Washington liked to get up early and be on his way by sunrise. He would usually travel about 10-20 miles before stopping for breakfast. About noon on April 27, 1791, President George Washington entered South Carolina from North Carolina near Calabash. The following account of Washington's southern tour is excerpted from his diary.
Diary of the First Presidential Visit to the Palmetto State
Washington's Southern Tour Through Coastal Zone
Excerpted from a pamphlet prepared by A.S. Salley,
a former South Carolina State Historian
[ ] Indicates editorial notes inserted by SC MAPS authors
( ) Indicates editorial notes inserted by A.S. Salley
Highway numbers given in the editorial notes are included for reference only. There were no numbered highways in the 1700's. What we now know as US Hwy. 17 was originally called the King's Highway and followed approximately the same route as the modern road.
Entry for Wednesday, April 27, 1791
. . . crossed the boundary line between Nor. & South Carolina abt. half after 12 o'clock . . . dined at a private house (one Cochran's) about 2 miles farther--and lodged at Mr. Vareen's 14 miles more and 2 miles short of the long bay.--To this house we were directed as a Tavern, but the proprietor of it either did not keep one, or would not acknowledge it--we therefore were entertained (& very kindly) without being able to make compensation.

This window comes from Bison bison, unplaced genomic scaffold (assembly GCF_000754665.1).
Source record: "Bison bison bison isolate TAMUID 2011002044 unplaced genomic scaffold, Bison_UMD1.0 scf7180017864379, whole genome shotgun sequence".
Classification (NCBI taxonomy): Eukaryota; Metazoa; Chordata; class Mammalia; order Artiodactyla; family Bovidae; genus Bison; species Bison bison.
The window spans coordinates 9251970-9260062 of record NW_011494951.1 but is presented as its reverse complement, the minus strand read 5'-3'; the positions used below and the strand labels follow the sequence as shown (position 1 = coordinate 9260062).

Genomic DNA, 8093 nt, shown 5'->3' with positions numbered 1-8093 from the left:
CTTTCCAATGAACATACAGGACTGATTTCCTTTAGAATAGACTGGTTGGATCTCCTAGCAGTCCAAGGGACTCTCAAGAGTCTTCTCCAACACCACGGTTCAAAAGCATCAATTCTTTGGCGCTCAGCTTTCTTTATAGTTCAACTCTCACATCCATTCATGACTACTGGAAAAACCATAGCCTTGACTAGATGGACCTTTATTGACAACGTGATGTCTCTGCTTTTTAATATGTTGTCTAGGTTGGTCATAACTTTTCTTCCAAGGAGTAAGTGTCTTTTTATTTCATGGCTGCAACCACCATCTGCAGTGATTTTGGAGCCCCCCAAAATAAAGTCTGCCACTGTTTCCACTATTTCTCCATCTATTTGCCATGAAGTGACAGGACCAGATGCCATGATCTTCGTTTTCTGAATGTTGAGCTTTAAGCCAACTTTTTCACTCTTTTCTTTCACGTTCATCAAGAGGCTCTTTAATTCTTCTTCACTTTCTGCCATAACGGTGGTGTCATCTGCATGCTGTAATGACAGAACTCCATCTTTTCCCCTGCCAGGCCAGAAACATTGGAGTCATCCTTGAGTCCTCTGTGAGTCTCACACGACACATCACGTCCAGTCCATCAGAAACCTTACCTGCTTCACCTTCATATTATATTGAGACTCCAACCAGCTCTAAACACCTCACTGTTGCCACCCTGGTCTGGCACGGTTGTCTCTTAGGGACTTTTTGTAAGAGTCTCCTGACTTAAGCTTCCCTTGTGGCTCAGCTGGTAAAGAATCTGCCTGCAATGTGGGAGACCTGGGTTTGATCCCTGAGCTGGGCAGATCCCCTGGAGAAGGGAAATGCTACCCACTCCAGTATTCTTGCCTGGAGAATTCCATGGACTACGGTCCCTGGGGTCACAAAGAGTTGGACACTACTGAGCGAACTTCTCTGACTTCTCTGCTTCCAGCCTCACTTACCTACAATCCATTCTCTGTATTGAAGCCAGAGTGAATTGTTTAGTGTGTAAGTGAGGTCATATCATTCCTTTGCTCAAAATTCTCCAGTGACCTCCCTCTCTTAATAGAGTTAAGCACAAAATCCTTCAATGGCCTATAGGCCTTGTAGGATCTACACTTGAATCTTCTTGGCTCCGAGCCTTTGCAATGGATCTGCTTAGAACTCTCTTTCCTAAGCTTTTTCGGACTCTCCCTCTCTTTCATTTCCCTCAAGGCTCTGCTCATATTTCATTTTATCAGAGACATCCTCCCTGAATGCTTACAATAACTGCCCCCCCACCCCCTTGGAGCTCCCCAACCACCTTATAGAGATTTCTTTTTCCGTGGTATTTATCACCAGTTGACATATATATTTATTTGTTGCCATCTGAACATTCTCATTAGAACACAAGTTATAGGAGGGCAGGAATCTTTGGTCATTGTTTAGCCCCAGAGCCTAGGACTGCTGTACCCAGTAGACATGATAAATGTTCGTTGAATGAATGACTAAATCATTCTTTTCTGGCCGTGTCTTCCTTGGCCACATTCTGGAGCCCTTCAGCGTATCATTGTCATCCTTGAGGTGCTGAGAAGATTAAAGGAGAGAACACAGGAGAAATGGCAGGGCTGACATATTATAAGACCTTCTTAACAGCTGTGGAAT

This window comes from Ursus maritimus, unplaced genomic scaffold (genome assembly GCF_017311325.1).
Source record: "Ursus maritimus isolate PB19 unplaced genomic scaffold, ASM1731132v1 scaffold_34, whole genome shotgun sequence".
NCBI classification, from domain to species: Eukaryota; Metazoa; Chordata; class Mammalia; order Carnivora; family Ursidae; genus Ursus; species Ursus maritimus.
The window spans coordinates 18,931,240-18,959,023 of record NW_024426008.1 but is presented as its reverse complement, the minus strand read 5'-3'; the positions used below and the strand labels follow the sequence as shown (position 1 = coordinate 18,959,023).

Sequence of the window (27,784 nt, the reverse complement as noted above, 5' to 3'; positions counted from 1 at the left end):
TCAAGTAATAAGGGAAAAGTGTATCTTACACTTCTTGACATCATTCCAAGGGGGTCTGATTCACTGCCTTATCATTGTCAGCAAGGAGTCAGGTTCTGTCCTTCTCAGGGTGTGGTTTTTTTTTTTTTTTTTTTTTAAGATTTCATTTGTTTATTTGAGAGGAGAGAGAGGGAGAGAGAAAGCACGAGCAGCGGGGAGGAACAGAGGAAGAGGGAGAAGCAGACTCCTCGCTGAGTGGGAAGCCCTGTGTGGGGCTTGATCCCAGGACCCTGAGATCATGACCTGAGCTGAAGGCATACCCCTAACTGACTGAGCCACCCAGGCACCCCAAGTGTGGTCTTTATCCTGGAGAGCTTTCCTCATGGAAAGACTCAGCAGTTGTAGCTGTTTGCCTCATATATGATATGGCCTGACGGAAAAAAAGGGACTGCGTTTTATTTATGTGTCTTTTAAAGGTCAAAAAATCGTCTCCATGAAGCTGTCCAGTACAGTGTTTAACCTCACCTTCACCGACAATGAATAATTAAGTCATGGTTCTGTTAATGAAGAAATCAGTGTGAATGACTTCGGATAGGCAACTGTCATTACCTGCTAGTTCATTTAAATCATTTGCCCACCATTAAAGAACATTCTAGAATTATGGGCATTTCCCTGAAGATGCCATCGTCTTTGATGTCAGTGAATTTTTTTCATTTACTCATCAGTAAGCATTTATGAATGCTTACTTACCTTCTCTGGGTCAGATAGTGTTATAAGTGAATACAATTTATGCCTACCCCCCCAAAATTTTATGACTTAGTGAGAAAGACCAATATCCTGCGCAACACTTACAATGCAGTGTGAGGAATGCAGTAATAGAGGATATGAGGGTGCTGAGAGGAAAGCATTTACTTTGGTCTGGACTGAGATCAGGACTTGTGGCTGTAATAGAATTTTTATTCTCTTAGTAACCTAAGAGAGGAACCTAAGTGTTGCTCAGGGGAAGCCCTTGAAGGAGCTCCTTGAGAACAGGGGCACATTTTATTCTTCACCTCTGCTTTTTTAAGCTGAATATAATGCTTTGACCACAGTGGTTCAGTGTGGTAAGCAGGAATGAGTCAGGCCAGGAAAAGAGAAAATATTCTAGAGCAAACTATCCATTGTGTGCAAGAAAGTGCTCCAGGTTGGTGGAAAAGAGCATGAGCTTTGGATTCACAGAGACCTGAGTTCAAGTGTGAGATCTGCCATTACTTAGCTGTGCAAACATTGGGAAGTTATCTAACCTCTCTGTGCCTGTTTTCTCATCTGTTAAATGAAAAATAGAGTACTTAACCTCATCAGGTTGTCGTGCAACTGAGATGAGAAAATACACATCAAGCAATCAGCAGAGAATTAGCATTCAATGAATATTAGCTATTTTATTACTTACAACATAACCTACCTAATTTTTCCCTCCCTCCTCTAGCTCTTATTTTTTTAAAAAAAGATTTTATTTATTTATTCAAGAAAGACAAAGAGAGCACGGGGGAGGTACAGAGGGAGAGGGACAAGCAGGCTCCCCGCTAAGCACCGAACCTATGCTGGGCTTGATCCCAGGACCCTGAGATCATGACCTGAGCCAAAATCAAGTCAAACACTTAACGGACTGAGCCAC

[On his coastal tour, Washington and his entourage entered South Carolina on what is now US Hwy. 118 just east of US Hwy. 17. After dining at Cochran's house, Little River, he left riding along what is now US Hwy. 17 to Jeremiah Vareen's house two miles north of Singleton's Swash. A swash is a narrow channel through which tidewater flows making it dangerous to cross at high tide. Singleton's Swash marks the beginning of Long Bay or Myrtle Beach as we call it today. Mr. Vareen's house was near the intersection of Hwy. 17 and Lake Arrowhead Road. Both James Cochran and Jeremiah Vareen were Revolutionary War veterans.]
Entry for Thursday, April 28, 1791
Mr. Vareen piloted us across the Swash (which at high water is impassable, & at times, by the shifting of the Sands is dangerous) on the long Beach of the Ocean; and it being at a proper time of the tide we passed along it with ease and celerity to the place of quitting it, which is estimated 16 miles,--five miles farther we got dinner and fed our horses at a Mr. Pawley's private house, no public one being on the Road;--and being met on the Road, & kindly invited by a Doctor Flagg to his house, we lodged there; it being about 10 miles from Pawley's & 33 from Vareen's.